By Deborah L. Huntley, Preservation Archaeologist
Elizabeth Newcomb describes our second community outreach event:
I had expected that I’d be doing a lot of different things at the Preservation Archaeology field school, but I was pleasantly surprised to find out that our assignments included two outreach events. My background experience includes outreach and public education about archaeology, so I was especially excited to have opportunities to share this passion with others. I have always loved talking about the work I do and my experiences in the field.
One of my fellow students has already written about the event we hosted for kids two weeks ago. In this post, I’ll describe the event we held for adults last Saturday evening.
After we all showered and put clean clothes on—it was a regular fieldwork day, after all—we drove down to the senior center in nearby Gila, New Mexico. By the time we had everything set up, a crowd had formed. I staffed the indoor show-and-tell table, where I had many engaging conversations with community members. Outside, we had interactive learning stations, including a flint-knapping (stone tool-making) demonstration, a yucca bracelet-making activity, and atlatl target practice. (Atlatls are shafts used to throw spear points or dart points.)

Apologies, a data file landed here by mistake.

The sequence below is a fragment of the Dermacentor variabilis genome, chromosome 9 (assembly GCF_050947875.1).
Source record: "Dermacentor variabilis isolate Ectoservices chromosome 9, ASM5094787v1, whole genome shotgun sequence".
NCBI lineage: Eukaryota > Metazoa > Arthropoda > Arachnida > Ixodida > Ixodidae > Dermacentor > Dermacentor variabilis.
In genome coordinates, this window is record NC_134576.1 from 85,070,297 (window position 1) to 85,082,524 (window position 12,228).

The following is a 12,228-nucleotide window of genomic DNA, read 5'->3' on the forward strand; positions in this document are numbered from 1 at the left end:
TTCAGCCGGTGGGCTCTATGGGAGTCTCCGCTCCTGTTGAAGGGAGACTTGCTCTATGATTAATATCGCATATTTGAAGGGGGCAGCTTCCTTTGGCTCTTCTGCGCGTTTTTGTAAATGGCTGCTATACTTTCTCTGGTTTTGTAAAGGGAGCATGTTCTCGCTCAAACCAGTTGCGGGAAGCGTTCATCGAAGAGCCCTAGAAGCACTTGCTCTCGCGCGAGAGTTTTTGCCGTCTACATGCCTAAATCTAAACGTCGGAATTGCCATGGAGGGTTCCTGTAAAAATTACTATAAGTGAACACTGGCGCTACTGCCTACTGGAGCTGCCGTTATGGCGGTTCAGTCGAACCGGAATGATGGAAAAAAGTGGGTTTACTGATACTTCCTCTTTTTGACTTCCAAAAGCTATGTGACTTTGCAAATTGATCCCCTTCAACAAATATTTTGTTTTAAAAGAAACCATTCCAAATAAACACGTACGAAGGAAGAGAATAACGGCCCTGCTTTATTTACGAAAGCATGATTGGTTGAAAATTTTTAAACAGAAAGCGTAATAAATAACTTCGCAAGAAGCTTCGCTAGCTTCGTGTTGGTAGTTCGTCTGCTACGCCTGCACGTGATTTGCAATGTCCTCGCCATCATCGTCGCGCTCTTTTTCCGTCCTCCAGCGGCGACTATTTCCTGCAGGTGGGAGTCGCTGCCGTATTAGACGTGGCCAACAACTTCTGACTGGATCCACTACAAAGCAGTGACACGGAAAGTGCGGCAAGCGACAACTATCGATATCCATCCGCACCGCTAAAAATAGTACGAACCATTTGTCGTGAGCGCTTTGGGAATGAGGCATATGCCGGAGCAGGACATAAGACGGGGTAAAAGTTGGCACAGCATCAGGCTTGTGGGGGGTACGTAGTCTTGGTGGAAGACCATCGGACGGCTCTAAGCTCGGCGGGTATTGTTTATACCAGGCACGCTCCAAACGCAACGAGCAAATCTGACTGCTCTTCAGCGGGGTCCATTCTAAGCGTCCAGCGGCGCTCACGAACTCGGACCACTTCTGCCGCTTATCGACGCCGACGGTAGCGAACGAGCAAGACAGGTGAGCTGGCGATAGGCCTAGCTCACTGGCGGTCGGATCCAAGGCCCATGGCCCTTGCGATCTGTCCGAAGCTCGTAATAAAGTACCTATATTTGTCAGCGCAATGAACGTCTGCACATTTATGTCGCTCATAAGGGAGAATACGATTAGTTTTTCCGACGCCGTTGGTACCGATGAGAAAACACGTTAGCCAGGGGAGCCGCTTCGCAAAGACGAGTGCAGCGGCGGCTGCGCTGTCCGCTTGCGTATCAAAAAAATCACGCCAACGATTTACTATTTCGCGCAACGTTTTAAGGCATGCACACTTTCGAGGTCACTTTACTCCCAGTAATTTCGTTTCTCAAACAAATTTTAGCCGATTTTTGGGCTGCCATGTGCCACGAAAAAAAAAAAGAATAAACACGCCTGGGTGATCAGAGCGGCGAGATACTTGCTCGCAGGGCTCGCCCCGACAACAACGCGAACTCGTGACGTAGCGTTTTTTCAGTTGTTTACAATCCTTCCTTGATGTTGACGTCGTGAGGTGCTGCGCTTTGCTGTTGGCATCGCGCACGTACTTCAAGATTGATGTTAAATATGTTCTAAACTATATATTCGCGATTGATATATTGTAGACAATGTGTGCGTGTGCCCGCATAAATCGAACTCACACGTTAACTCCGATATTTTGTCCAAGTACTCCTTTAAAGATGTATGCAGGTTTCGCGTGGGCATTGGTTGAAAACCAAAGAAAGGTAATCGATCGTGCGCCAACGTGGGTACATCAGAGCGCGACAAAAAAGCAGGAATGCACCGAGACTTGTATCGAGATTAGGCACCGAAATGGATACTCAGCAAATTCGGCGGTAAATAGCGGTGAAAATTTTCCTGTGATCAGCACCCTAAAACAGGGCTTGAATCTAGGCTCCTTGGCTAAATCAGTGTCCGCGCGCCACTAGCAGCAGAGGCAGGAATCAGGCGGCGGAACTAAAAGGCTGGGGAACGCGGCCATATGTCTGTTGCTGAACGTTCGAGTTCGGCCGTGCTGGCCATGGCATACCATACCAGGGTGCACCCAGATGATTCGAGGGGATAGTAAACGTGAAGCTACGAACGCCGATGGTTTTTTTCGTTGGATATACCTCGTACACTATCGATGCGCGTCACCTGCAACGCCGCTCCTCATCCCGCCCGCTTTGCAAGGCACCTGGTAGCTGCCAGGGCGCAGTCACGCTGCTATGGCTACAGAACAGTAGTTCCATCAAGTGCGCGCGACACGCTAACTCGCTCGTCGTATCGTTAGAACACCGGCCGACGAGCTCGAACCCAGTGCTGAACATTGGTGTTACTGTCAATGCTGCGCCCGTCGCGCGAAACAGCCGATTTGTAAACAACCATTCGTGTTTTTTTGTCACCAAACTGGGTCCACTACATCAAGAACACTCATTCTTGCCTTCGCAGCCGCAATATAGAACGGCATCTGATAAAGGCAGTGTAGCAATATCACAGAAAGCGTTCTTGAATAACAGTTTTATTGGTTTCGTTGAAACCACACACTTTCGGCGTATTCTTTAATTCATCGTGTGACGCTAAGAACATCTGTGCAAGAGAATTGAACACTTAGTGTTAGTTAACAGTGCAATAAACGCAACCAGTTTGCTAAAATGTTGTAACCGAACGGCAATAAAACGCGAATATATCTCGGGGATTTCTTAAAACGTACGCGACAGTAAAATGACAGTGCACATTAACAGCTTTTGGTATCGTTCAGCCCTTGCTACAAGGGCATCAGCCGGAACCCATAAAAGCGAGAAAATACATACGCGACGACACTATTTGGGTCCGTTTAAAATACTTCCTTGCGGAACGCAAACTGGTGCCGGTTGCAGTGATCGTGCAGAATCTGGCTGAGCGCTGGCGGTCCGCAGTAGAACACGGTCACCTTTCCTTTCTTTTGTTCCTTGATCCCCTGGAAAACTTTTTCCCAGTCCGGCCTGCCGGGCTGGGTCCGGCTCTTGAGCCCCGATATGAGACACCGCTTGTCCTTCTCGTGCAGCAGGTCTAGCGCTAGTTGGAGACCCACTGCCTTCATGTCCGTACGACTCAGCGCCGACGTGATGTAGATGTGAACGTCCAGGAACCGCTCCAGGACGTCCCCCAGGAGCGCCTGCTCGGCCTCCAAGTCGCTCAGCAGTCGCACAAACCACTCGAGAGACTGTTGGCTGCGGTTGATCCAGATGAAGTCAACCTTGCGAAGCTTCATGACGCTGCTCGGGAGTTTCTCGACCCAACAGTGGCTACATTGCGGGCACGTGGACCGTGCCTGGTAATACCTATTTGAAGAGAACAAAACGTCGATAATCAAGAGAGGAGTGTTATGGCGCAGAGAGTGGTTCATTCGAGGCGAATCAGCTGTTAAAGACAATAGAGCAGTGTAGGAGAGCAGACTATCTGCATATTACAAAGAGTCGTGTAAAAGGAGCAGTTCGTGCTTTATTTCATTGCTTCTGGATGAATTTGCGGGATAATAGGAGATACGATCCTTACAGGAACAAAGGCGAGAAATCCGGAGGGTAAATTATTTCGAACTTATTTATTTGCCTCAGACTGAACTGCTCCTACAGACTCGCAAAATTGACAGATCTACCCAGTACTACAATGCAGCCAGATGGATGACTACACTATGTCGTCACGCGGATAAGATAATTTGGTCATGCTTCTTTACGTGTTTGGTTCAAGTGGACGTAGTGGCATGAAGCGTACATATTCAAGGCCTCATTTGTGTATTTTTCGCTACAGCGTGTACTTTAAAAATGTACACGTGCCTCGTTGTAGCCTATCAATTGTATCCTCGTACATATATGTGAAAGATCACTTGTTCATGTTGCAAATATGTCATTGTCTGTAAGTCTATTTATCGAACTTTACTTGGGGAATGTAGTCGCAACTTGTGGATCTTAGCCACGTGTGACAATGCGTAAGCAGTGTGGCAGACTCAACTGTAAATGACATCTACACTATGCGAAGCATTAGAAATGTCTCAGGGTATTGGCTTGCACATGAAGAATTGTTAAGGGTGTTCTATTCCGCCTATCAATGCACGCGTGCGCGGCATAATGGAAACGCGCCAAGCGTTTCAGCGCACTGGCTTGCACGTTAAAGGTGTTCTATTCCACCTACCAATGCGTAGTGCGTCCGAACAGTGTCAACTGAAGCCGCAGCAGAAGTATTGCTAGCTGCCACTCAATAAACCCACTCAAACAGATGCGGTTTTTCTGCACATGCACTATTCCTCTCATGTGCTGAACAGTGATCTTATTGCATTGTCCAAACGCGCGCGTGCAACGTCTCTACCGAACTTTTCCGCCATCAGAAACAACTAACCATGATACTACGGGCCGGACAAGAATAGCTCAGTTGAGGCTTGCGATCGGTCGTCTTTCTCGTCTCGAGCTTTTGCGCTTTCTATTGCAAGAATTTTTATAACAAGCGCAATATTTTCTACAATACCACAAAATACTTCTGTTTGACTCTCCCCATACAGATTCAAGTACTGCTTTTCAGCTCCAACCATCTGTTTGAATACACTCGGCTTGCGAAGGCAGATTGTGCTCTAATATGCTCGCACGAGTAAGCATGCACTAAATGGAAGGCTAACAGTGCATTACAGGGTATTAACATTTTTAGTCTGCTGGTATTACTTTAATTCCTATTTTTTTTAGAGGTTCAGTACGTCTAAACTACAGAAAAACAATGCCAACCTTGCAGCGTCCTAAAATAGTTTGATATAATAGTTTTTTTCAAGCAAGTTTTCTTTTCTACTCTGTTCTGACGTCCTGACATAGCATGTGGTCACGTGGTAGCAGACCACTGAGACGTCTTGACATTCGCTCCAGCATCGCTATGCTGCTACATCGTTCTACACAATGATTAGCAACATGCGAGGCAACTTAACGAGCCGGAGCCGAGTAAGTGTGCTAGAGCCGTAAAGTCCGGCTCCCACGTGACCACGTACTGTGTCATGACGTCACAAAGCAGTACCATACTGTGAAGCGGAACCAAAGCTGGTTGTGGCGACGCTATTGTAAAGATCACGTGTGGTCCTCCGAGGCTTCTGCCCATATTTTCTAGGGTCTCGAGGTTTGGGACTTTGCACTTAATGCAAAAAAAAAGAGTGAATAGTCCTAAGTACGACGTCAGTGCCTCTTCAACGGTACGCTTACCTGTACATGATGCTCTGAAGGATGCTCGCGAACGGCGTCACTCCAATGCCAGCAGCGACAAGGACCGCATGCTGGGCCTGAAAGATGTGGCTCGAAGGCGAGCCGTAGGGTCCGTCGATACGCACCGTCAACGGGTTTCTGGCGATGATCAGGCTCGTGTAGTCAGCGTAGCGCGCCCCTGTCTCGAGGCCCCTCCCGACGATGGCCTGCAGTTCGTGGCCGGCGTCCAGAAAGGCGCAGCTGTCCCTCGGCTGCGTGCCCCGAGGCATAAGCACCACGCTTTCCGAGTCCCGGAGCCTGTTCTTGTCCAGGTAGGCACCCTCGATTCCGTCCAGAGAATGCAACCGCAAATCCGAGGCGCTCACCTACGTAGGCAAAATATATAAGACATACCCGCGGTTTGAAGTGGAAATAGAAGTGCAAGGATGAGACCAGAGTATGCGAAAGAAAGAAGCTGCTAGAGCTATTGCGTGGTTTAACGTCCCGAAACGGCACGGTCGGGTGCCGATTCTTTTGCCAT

Everyone seemed to be having a great time, and there were lots of great questions and plenty of interest in our work. We all left feeling energized and appreciative that participants spent this time with us. Part of an archaeologist’s job is to share what he or she is learning with the public, and to convey archaeology’s importance as a discipline. I look forward to my next chance to share.Tags: archaeological field schools, archaeological field training, Archaeology Southwest, community outreach, Deborah Huntley, Elizabeth Newcomb, Gila, Mule Creek, Mule Creek Underground, Preservation Archaeology, preservation archaeology field school, public education, Southwest archaeology, Southwestern Archaeology